The Diocese of Dallas has about 1.2 million Catholics; the Diocese of Fort Worth counts more than 720,000.
Many of them undoubtedly share a keen interest in what happened at the Vatican on Tuesday.
Bells rang out at churches and at Catholic schools after Jorge Bergoglio of Argentina was revealed as Pope Benedict's successor.
Students at the University of Dallas watched along with millions of others as the dramatic events unfolded live from Rome.
Dallas Bishop Kevin Farrell expects to see some obvious differences between Pope Francis and Benedict XVI.
"Pope Benedict was much more the professorial type, and whereas I think Pope Francis will be somebody who will be out in the street," Bishop Farrell said.
One of the first questions the bishop was asked was about the age of Pope Francis, who is 76. Farrell said he expects Francis to lead the church for at least the next decade.
A group of Dallas students from Bishop Lynch High School were in Rome as history was being made at St. Peter's Square. While they weren't there to see the white smoke emerging from the chimney of the Sistine Chapel, they could definitely feel the energy.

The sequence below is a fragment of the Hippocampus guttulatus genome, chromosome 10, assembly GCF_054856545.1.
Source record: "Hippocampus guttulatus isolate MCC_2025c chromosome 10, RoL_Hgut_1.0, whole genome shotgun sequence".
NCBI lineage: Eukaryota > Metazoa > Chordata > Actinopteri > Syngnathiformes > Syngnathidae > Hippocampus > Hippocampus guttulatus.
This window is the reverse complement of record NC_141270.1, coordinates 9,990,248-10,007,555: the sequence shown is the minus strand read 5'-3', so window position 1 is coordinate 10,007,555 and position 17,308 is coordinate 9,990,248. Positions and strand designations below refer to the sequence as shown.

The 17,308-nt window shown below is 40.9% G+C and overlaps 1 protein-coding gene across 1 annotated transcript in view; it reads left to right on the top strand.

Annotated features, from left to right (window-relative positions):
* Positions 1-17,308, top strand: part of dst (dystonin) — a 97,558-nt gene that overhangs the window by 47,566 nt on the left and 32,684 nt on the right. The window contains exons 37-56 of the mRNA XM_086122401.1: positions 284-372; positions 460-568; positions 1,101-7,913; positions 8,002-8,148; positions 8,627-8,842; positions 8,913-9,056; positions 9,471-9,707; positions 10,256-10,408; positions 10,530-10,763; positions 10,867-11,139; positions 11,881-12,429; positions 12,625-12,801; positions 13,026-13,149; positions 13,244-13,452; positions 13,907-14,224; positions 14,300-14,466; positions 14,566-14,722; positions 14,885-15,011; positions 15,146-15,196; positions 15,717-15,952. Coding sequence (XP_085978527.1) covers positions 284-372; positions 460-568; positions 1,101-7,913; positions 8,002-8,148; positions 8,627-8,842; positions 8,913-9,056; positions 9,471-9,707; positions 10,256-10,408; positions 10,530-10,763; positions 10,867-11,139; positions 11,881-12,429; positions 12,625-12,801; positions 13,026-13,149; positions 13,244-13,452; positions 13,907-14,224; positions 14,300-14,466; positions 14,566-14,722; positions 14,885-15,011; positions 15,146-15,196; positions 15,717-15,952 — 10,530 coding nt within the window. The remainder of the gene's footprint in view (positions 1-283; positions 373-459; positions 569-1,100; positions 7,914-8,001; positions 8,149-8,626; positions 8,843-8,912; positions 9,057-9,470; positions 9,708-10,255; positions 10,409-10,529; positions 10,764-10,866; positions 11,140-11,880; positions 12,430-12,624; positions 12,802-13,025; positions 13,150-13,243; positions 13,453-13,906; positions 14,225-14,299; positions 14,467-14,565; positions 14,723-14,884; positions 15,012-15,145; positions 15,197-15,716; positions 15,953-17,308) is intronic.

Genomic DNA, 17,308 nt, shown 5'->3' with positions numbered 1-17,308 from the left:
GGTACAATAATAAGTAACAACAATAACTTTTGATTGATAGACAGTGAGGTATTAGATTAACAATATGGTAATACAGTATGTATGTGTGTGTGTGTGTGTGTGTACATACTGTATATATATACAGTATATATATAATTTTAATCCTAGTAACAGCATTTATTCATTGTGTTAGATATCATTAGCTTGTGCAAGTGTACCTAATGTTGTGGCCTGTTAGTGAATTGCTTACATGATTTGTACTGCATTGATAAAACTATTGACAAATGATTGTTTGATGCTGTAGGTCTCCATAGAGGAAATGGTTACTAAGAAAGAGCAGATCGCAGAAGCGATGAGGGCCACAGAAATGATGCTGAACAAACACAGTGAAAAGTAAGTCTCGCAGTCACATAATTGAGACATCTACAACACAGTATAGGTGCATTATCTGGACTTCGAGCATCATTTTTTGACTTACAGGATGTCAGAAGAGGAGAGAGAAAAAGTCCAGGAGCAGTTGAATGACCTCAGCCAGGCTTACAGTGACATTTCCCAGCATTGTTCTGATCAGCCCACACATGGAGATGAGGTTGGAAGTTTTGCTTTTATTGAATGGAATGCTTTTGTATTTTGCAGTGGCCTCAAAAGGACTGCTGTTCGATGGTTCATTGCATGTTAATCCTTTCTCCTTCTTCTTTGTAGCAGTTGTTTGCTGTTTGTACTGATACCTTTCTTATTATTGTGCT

"When we all found out, it was an incredible moment," one student told us via Skype. "One of our friend's moms is actually at the Vatican right now when it happened, and she texted one of our choir members that white smoke had appeared. And when she announced it ... there was just a tangible buzz in the room and everyone was looking at each other and screaming, and you could tell when you could look another choir member in the eye that you just knew this was an unbelieveable moment that you'd never feel again, being in Rome when a pope was elected. So it was beyond astounding."
Other North Texans are celebrating the ascension of Francis.
"God bless the new pope," wrote Richard Laird on the WFAA Facebook page. "Woke up this morning a cardinal; going to bed a pope. Anything can happen in one day."
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